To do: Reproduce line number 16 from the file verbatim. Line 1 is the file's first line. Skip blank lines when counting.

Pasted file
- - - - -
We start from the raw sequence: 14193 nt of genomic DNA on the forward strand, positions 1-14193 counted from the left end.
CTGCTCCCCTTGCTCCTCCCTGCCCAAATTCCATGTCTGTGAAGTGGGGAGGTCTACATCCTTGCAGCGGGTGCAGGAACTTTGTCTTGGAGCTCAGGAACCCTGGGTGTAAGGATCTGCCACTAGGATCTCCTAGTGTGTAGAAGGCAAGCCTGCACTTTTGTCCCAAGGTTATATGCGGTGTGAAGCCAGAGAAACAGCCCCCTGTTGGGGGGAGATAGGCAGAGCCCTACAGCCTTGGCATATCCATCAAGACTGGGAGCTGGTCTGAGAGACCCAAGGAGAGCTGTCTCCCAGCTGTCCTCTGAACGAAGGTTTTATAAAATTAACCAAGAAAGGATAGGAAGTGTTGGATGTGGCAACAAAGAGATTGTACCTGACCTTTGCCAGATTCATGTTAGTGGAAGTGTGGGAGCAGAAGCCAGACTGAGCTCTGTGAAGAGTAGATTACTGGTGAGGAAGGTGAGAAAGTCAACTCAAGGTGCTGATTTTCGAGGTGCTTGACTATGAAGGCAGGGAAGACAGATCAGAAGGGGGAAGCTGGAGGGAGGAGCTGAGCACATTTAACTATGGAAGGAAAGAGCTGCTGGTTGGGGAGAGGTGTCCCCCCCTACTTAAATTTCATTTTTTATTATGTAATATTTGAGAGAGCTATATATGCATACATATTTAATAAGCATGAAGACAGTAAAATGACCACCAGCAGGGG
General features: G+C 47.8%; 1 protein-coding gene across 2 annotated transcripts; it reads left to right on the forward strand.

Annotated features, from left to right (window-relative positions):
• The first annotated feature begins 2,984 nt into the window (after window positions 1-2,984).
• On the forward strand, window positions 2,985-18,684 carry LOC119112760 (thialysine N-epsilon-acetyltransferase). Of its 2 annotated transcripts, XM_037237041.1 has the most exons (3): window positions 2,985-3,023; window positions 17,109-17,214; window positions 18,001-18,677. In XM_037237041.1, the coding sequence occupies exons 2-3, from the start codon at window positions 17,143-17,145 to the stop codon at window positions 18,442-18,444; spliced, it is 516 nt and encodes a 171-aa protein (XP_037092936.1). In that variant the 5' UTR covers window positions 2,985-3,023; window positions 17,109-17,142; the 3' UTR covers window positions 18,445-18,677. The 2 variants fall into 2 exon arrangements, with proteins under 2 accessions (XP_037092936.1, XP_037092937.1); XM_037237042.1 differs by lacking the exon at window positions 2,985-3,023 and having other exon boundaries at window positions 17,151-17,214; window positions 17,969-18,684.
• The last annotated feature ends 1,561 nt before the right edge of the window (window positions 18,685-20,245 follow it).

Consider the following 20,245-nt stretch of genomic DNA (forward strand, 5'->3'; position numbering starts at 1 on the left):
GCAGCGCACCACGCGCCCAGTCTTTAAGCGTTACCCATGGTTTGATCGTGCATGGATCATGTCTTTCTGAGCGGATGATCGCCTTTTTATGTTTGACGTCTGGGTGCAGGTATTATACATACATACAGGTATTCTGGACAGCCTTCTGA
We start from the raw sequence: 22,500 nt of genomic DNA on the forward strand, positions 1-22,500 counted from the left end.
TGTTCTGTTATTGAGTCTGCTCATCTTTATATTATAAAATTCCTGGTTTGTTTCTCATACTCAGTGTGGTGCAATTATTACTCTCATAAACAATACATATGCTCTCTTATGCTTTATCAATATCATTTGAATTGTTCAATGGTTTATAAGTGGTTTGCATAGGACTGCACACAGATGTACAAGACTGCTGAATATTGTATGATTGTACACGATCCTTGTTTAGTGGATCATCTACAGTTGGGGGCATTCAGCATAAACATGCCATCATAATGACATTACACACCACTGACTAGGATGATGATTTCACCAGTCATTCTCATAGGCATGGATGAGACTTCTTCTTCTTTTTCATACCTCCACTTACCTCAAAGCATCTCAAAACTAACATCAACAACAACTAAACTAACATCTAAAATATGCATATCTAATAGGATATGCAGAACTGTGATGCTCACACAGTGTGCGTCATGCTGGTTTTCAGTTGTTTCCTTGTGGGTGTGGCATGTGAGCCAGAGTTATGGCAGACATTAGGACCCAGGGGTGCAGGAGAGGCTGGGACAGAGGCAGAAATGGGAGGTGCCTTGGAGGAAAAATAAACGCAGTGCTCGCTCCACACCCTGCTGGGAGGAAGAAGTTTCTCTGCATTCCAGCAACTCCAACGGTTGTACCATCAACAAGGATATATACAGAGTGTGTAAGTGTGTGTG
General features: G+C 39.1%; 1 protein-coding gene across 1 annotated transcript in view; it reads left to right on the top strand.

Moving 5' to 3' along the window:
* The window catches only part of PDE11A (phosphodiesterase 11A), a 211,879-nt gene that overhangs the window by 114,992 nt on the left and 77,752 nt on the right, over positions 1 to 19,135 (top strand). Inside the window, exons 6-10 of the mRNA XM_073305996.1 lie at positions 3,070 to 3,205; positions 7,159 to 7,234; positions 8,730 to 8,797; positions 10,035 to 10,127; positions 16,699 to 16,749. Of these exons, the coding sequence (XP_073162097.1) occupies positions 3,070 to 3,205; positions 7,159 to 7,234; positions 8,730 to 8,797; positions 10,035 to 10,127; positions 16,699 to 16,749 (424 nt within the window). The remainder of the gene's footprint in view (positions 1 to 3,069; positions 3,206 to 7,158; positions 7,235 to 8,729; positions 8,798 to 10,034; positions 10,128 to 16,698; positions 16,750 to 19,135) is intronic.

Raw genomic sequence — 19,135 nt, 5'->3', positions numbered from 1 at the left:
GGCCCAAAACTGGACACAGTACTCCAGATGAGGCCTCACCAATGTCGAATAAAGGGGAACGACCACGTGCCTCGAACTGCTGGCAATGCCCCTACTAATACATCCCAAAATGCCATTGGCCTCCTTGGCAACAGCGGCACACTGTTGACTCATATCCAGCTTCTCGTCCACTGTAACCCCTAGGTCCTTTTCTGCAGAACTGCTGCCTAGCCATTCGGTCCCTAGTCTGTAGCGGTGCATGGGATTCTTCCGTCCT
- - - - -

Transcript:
GGCCCAAAACTGGACACAGTACTCCAGATGAGGCCTCACCAATGTCGAATAAAGGGGAACGACCACGTGCCTCGAACTGCTGGCAATGCCCCTACTAATACATCCCAAAATGCCATTGGCCTCCTTGGCAACAGCGGCACACTGTTGACTCATATCCAGCTTCTCGTCCACTGTAACCCCTAGGTCCTTTTCTGCAGAACTGCTGCCTAGCCATTCGGTCCCTAGTCTGTAGCGGTGCATGGGATTCTTCCGTCCT